Some elements have already entered the existing Australian system, not transforming it but supplementing conventional ways of doing things. They have even fed into the fringes of the party system itself through the processes practiced by the Democrats and the Greens. Initiatives have included big-ticket items funded by both federal and state governments. In the 1990s, the Government-funded Constitutional Centenary Foundation staged hundreds of local constitutional conventions to examine questions like the future of federalism at the local community level in the lead-up to the Centenary of Federation in 2001. Another strand has been deliberative polls, many run by Issues Deliberation Australia, made up of randomly-selected Australians brought together to discuss controversial questions such as the republic (just before the 1999 referendum), reconciliation and bills of rights. At state and local level there have also been experiments trying to bring together antagonistic interests around a table.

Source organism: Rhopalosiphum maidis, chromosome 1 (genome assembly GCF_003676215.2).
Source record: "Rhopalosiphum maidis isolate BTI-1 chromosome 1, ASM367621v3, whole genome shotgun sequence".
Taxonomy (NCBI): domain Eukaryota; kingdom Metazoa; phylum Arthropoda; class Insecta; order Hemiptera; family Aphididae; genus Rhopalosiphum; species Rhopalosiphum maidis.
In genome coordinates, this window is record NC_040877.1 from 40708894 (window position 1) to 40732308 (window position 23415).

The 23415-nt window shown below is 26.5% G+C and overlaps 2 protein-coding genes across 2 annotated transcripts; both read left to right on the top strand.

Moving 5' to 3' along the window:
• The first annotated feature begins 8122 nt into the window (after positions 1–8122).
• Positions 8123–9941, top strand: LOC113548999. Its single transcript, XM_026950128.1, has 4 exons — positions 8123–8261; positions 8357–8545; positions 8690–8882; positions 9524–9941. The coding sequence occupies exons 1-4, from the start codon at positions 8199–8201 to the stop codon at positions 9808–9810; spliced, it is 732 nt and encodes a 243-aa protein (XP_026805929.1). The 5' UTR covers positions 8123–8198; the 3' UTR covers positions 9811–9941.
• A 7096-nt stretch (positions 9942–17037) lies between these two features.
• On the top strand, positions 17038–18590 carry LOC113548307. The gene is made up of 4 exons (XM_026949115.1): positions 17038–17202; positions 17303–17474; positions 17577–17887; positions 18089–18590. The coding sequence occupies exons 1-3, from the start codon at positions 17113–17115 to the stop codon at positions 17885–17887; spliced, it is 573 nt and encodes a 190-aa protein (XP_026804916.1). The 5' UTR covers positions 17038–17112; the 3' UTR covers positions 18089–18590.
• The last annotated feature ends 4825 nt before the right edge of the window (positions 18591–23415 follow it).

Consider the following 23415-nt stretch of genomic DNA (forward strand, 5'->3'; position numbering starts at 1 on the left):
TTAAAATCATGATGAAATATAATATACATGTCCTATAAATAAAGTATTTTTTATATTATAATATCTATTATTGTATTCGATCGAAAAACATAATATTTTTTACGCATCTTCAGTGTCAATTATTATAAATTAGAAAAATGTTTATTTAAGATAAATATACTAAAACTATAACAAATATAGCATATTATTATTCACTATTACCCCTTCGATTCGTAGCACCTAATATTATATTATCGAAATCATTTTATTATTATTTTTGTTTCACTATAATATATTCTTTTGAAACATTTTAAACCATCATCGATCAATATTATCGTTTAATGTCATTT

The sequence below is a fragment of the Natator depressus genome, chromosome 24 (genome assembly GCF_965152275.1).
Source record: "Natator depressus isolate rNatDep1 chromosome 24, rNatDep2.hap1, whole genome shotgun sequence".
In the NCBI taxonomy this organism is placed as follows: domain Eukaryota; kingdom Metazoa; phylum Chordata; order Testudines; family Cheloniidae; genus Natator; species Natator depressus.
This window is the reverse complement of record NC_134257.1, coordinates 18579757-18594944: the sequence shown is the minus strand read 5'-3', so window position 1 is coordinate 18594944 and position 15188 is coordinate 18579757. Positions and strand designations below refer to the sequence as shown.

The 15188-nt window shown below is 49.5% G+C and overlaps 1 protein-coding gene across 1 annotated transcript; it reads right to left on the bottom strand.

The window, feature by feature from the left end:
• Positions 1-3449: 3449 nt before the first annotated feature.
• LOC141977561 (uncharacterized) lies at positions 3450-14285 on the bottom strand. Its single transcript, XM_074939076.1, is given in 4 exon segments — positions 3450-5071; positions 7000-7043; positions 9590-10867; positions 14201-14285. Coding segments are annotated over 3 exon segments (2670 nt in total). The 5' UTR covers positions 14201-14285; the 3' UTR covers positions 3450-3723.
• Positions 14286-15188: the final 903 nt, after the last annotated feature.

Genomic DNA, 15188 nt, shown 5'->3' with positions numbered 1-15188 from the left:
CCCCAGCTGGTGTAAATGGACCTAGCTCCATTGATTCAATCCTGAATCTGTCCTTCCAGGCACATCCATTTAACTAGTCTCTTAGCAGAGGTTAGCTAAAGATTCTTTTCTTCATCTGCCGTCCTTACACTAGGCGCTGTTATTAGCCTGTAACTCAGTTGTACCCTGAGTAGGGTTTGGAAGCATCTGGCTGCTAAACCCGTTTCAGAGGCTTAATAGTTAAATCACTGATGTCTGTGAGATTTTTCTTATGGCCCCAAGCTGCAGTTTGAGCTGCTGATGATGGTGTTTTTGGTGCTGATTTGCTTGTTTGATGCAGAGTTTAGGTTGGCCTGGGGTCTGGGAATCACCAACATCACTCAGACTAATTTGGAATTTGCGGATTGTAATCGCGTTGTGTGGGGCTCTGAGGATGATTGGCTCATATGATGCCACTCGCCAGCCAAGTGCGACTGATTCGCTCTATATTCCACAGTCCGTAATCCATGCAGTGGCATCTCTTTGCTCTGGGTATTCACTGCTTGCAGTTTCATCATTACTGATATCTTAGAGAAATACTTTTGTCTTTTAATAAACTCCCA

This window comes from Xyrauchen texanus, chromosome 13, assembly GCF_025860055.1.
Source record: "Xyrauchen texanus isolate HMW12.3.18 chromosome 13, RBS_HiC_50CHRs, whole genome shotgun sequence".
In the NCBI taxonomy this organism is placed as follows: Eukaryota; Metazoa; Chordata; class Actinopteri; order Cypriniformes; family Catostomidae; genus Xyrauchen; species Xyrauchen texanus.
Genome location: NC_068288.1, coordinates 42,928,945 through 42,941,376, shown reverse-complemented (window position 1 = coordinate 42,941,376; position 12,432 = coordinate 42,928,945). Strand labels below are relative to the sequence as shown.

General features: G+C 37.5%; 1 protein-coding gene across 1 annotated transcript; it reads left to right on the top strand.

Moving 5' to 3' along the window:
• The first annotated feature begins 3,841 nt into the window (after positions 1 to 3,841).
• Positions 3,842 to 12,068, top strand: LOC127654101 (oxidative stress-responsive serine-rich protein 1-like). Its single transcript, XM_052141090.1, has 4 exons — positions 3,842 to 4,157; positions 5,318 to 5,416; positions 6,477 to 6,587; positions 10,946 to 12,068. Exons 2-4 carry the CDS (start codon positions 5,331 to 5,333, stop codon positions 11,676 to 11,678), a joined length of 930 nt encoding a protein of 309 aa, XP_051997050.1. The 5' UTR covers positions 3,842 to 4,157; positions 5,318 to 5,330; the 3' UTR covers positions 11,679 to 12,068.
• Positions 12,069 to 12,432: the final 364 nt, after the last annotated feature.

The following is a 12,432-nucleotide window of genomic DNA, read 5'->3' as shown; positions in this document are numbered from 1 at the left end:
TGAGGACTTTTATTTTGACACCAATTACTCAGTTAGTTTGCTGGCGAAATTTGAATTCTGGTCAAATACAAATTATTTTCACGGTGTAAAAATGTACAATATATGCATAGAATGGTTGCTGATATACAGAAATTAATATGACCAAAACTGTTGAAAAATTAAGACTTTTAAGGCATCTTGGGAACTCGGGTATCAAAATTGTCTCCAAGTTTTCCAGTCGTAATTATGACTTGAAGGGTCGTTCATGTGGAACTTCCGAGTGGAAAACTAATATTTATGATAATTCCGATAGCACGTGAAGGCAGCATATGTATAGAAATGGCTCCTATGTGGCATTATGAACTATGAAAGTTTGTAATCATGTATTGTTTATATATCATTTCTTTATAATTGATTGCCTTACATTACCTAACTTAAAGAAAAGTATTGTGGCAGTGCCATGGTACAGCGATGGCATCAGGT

Former Western Australian state minister Alannah McTiernan told the Citizens’ Parliament how the Western Australian state government tried to find common ground on a divisive question like the growing size of road trains by bringing together industry groups, environmentalists and other interested parties. Citizens have long been involved in various forms of consultation and enquiry processes by parliaments and governments. The Bill of Rights consultation chaired by Father Frank Brennan fits into this category. The important difference though is the lower level of structured on-going interaction as distinct from learning what individuals think on a single occasion. A parallel development has been what might be called elite citizens’ parliaments. These go back at least as far as the National Economic Summit called by Bob Hawke in 1983. Kevin Rudd’s 2020 Summit last year is in this tradition.